OTIS, Ore. — Wildfire smoke was thick when Tye and Melynda Small went to bed on Labor Day, but they weren’t too concerned. After all, they live in a part of Oregon where ferns grow from tree trunks and rainfall averages more than six feet (1.8 meters) a year. But just after midnight, a neighbor awakened them as towering flames, pushed by gusting winds, bore down. The Smalls and their four children fled, leaving 26 pet chickens, two goldfish, and a duck named Gerard as the wind whipped the blaze into a fiery tornado, and trees exploded around them.
When it was over, they were left homeless by a peril they had never imagined. Only two houses on their street in Otis survived a fire they expected to be tamped out long before it reached their door less than six miles (9.6 kilometers) from the Pacific. “”body ever thought that on the Oregon coast we would have a fire like this. Here … it rains. It rains three-quarters of the year,” “Melynda Small said. “”t was one of the scariest things I’ve ever gone through.”” The fire that leveled the rural community of 3,500 people as part of an Oregon wildfire season last fall destroyed more than 4,000 homes, killed nine people, and raged through 1.1 million acres (445,154 hectares). Almost all the damage occurred over a grueling 72 hours that stretched firefighters to their breaking point.
Pushed by powerful winds, fires ripped through temperate rainforest just a few minutes drive from the ocean, crept to within 30 miles (48 kilometers) of downtown Portland, leveled thousands of homes and businesses along Interstate 5, and wiped out communities that cater to outdoor enthusiasts. It was a wake-up call for the Pacific Northwest as climate change brings destructive blazes that feel more like CCalifornia’sannual fire siege to wet places and urban landscapes once believed insulated from them. And as the U.S. West enters yet another year of drought, Oregon is now starting fire season amid some of the worst conditions in memory.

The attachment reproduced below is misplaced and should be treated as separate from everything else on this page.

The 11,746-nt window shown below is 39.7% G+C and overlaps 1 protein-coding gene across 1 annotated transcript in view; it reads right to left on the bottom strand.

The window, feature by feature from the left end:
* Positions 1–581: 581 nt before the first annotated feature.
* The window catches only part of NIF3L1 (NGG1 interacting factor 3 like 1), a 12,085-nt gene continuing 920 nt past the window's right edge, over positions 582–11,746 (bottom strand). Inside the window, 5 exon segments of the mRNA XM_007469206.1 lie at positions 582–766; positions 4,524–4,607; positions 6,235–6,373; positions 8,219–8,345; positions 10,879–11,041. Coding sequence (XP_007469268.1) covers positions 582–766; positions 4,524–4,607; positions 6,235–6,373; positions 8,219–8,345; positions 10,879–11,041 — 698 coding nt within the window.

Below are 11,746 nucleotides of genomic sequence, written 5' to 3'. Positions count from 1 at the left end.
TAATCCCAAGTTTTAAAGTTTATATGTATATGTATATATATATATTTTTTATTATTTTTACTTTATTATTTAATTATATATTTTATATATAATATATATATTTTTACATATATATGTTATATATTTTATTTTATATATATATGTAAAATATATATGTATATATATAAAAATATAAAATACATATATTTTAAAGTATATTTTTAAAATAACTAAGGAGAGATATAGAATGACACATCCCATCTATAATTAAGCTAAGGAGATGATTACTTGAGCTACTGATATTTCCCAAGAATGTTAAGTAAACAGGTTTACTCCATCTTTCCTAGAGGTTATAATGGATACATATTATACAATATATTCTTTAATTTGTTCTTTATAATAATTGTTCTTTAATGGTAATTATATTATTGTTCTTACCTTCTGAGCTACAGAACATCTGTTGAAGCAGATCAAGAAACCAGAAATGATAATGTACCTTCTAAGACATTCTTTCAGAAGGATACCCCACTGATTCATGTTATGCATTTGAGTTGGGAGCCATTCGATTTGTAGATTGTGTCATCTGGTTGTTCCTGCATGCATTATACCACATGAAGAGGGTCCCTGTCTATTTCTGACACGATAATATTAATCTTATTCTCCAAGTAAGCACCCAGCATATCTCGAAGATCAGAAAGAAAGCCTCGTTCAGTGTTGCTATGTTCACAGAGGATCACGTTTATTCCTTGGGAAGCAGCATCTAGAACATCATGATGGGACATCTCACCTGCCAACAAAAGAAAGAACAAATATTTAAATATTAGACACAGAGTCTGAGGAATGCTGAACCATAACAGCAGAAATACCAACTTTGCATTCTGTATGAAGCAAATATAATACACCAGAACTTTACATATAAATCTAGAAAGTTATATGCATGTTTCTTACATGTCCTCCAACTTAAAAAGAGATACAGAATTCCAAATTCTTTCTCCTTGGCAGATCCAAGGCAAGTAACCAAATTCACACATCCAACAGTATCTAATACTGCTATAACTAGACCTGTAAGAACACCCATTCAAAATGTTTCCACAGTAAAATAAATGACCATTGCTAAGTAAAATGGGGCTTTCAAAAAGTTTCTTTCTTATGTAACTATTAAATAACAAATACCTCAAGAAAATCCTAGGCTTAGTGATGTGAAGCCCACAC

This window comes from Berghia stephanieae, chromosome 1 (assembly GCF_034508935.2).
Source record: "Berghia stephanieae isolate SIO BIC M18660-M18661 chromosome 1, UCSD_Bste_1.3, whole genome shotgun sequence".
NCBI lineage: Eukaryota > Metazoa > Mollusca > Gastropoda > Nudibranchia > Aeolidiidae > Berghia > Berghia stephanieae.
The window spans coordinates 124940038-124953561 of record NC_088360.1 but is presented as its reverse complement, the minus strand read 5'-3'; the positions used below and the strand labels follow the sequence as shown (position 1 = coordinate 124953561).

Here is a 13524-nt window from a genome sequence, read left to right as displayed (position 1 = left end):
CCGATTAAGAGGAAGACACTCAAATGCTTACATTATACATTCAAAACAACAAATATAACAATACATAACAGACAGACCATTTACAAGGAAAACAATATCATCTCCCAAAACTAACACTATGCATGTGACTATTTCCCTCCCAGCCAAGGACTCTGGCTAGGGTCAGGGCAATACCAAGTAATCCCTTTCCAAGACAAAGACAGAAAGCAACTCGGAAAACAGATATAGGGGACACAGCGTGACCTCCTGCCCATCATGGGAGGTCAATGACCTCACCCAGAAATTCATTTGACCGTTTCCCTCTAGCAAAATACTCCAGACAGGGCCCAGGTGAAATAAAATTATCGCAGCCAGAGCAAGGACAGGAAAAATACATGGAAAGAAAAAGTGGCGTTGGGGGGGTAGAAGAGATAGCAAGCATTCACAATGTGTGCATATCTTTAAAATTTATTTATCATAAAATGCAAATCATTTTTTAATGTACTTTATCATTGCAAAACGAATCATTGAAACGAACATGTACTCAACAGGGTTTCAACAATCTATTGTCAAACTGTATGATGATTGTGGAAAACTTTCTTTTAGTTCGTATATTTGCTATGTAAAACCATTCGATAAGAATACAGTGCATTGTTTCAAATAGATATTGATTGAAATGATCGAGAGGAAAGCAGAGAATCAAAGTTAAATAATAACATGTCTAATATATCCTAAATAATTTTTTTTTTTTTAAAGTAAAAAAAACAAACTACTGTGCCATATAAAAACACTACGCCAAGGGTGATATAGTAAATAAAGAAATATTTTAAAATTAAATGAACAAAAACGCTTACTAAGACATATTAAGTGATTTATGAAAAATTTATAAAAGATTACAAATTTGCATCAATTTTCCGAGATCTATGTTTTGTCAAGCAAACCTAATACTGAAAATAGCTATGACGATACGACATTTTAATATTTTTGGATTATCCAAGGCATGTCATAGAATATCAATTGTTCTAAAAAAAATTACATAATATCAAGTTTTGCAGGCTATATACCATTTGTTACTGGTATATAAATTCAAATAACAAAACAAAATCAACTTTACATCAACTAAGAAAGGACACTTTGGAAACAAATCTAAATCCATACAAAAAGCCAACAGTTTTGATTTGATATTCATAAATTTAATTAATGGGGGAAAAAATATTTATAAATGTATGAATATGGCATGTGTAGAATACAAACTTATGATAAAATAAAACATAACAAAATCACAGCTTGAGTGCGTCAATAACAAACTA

The state weathered its driest April in 80 years, and in the typically wet months of March and April, it had the lightest rainfall since 1924. Several fires started this week, triggering evacuations and road closures as temperatures soared. Marc Brooks, who founded Cascade Relief Team to help last ffall’sfire victims statewide, said by this April, his group had been put on alert four times for wildfires at a time when “”e should be getting snow, not drought.”” The warming climate means snow on Oregon’s famous peaks melts earlier, leaving soil and vegetation parched by late summer even if it does rain, said Erica Fleishman, director of the Oregon Climate Change Research Institute at Oregon State University.
Last fall’s blazes were driven by “sporadic” powerful, sustained winds, and in combination with the arid conditions, a significant wildfire was almost inevitable, she said. “If we had a spark — and any time we have people, we have a spark — there was a high likelihood that a fire would ignite.” Fire on the Oregon coast isn’t without precedent. A series of blazes starting in the 1930s scorched 355,000 acres (143,663 hectares) in what’s known as the Tillamook Burn. In 1936, a wind-driven fire killed 10 people in the seaside town of Bandon.